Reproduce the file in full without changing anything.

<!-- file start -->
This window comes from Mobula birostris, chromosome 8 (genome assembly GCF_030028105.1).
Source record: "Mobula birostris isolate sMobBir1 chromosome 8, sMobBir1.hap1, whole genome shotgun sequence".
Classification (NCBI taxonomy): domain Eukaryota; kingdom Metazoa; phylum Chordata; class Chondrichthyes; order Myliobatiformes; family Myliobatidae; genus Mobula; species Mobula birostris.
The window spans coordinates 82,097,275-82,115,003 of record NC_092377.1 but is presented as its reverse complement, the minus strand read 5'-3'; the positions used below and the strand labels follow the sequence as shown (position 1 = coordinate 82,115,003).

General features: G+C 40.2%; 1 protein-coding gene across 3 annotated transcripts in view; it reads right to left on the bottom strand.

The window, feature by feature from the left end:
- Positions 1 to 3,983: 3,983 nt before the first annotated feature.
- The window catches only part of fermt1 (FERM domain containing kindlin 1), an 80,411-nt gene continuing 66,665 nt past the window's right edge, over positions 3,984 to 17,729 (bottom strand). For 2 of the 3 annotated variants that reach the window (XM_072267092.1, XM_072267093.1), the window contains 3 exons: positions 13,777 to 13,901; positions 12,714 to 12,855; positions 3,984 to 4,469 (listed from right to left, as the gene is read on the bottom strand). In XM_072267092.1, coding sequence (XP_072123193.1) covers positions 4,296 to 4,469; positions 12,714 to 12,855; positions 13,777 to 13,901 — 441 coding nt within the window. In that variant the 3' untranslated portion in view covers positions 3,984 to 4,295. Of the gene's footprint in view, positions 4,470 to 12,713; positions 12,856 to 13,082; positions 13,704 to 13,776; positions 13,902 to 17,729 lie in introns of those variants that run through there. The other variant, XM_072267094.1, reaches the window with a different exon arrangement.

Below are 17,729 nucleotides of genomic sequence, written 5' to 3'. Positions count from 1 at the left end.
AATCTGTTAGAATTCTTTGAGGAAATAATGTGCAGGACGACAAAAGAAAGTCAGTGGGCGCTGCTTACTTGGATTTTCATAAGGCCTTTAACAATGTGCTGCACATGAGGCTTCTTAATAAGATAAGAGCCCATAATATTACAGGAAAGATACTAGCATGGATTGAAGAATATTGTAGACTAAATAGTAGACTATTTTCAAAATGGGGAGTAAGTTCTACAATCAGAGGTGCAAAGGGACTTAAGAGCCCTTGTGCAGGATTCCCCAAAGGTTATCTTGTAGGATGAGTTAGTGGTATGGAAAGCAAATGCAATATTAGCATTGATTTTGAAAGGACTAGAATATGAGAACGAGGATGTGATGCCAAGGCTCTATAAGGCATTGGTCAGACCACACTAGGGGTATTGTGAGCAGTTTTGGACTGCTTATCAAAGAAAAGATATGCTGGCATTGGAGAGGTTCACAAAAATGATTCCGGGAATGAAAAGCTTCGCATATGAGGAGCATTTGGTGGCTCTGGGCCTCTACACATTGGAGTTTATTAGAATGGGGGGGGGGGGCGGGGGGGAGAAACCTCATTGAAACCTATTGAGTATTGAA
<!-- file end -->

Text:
This window comes from Mobula birostris, chromosome 8 (genome assembly GCF_030028105.1).
Source record: "Mobula birostris isolate sMobBir1 chromosome 8, sMobBir1.hap1, whole genome shotgun sequence".
Classification (NCBI taxonomy): domain Eukaryota; kingdom Metazoa; phylum Chordata; class Chondrichthyes; order Myliobatiformes; family Myliobatidae; genus Mobula; species Mobula birostris.
The window spans coordinates 82,097,275-82,115,003 of record NC_092377.1 but is presented as its reverse complement, the minus strand read 5'-3'; the positions used below and the strand labels follow the sequence as shown (position 1 = coordinate 82,115,003).

General features: G+C 40.2%; 1 protein-coding gene across 3 annotated transcripts in view; it reads right to left on the bottom strand.

The window, feature by feature from the left end:
- Positions 1 to 3,983: 3,983 nt before the first annotated feature.
- The window catches only part of fermt1 (FERM domain containing kindlin 1), an 80,411-nt gene continuing 66,665 nt past the window's right edge, over positions 3,984 to 17,729 (bottom strand). For 2 of the 3 annotated variants that reach the window (XM_072267092.1, XM_072267093.1), the window contains 3 exons: positions 13,777 to 13,901; positions 12,714 to 12,855; positions 3,984 to 4,469 (listed from right to left, as the gene is read on the bottom strand). In XM_072267092.1, coding sequence (XP_072123193.1) covers positions 4,296 to 4,469; positions 12,714 to 12,855; positions 13,777 to 13,901 — 441 coding nt within the window. In that variant the 3' untranslated portion in view covers positions 3,984 to 4,295. Of the gene's footprint in view, positions 4,470 to 12,713; positions 12,856 to 13,082; positions 13,704 to 13,776; positions 13,902 to 17,729 lie in introns of those variants that run through there. The other variant, XM_072267094.1, reaches the window with a different exon arrangement.

Below are 17,729 nucleotides of genomic sequence, written 5' to 3'. Positions count from 1 at the left end.
AATCTGTTAGAATTCTTTGAGGAAATAATGTGCAGGACGACAAAAGAAAGTCAGTGGGCGCTGCTTACTTGGATTTTCATAAGGCCTTTAACAATGTGCTGCACATGAGGCTTCTTAATAAGATAAGAGCCCATAATATTACAGGAAAGATACTAGCATGGATTGAAGAATATTGTAGACTAAATAGTAGACTATTTTCAAAATGGGGAGTAAGTTCTACAATCAGAGGTGCAAAGGGACTTAAGAGCCCTTGTGCAGGATTCCCCAAAGGTTATCTTGTAGGATGAGTTAGTGGTATGGAAAGCAAATGCAATATTAGCATTGATTTTGAAAGGACTAGAATATGAGAACGAGGATGTGATGCCAAGGCTCTATAAGGCATTGGTCAGACCACACTAGGGGTATTGTGAGCAGTTTTGGACTGCTTATCAAAGAAAAGATATGCTGGCATTGGAGAGGTTCACAAAAATGATTCCGGGAATGAAAAGCTTCGCATATGAGGAGCATTTGGTGGCTCTGGGCCTCTACACATTGGAGTTTATTAGAATGGGGGGGGGGGGCGGGGGGGAGAAACCTCATTGAAACCTATTGAGTATTGAA